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Migration in the early modern world: the Franciscans of the Custody of the Holy Land as a facilitator of the circulation of people in the Mediterranean


Migration is a pressing socio-political concern today, but by no means a new phenomenon. Even though its significance for European society has long been recognized, key issues like the relationship between short- and long-distance mobility and the respective roles of local, regional and global factors remain to be fully investigated. This project focuses on unstudied movements of individuals and groups in early modern Palestine, both within the area and across the Mediterranean. Three aspects are particularly original: the unprecedented use of Catholic parish records from the Custody of the Holy Land of Jerusalem; the conceptualization of the Franciscan order as a migration network; and the integration of micro-, meso- and macro-level perspectives. Combined with Islamic court records and Ottoman surveys, database analysis of parish registers will help to answer what drove many people to leave their homes (and sometimes religion), what their decision meant for Middle Eastern society and whether migration was network-driven in this period.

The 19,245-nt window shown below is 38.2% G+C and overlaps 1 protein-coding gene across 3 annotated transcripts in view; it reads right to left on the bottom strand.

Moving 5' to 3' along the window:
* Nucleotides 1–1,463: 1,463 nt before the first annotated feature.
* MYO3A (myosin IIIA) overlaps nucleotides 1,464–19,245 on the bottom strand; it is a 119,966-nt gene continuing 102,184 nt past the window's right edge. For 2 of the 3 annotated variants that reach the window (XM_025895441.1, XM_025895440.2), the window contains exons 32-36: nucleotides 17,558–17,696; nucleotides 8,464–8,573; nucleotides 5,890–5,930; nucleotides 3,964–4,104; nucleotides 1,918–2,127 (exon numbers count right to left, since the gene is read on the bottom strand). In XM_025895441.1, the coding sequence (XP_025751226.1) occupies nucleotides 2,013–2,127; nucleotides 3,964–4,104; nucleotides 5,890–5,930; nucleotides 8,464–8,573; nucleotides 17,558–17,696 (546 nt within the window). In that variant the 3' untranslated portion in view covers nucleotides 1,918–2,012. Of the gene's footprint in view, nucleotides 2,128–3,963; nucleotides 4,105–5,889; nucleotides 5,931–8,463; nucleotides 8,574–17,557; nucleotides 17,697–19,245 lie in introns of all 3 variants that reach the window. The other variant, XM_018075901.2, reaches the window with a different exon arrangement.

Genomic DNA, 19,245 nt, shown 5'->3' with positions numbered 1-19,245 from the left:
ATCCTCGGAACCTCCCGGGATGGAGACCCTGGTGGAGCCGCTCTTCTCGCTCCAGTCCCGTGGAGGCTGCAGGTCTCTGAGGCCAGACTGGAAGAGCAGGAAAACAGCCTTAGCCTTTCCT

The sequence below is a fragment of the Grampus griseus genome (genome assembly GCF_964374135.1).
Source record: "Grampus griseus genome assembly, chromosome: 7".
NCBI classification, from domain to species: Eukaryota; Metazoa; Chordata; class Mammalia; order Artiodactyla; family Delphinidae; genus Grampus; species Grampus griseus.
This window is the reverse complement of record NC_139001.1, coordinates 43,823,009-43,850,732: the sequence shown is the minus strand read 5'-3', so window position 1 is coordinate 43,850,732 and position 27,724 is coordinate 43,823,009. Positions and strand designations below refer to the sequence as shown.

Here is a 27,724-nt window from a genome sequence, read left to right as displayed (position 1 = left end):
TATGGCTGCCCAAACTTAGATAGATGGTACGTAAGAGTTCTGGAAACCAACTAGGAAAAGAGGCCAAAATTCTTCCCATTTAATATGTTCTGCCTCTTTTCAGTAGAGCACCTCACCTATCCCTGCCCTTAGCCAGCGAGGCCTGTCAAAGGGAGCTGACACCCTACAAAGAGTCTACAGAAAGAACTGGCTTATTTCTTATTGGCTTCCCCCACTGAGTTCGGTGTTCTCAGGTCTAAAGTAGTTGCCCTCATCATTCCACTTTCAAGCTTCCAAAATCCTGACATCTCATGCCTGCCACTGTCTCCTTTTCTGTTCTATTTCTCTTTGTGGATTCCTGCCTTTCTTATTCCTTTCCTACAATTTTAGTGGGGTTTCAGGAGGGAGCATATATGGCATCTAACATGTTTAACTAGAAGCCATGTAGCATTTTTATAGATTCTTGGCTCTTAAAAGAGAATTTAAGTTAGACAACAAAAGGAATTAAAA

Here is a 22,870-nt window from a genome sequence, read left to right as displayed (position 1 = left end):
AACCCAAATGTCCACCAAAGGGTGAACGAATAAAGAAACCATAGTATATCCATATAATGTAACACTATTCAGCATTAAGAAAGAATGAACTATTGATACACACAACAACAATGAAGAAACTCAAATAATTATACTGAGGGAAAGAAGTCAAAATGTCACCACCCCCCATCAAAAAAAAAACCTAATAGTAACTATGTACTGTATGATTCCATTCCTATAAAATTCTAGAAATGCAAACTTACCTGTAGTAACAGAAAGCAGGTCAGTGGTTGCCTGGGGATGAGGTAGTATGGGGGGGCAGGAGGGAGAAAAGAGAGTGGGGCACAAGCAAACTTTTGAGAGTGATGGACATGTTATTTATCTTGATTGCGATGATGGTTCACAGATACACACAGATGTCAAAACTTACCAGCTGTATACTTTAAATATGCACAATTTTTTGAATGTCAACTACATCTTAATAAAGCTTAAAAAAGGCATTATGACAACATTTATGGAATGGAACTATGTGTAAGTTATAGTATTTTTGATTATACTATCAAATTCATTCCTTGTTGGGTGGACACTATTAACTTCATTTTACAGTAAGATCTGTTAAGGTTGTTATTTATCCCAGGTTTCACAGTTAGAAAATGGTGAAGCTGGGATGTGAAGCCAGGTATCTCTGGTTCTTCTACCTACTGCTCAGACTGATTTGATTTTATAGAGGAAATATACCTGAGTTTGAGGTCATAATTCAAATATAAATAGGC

MIGMED is a Marie Skłodowska-Curie Fellowship project involving Dr Felicita Tramontana (CSR) and Professor Beat Kümin (Department of History). Running from 2016-18, it will host a number of workshops, collaborate with other Warwick research initiatives (such as the Parish Network) and share findings through a dedicated website (accessible from here soon).

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By TulyK - Own work, CC BY-SA 3.0,


Il S.Sepolcro al centro di Gerusalemme: Sebastian Munster -1550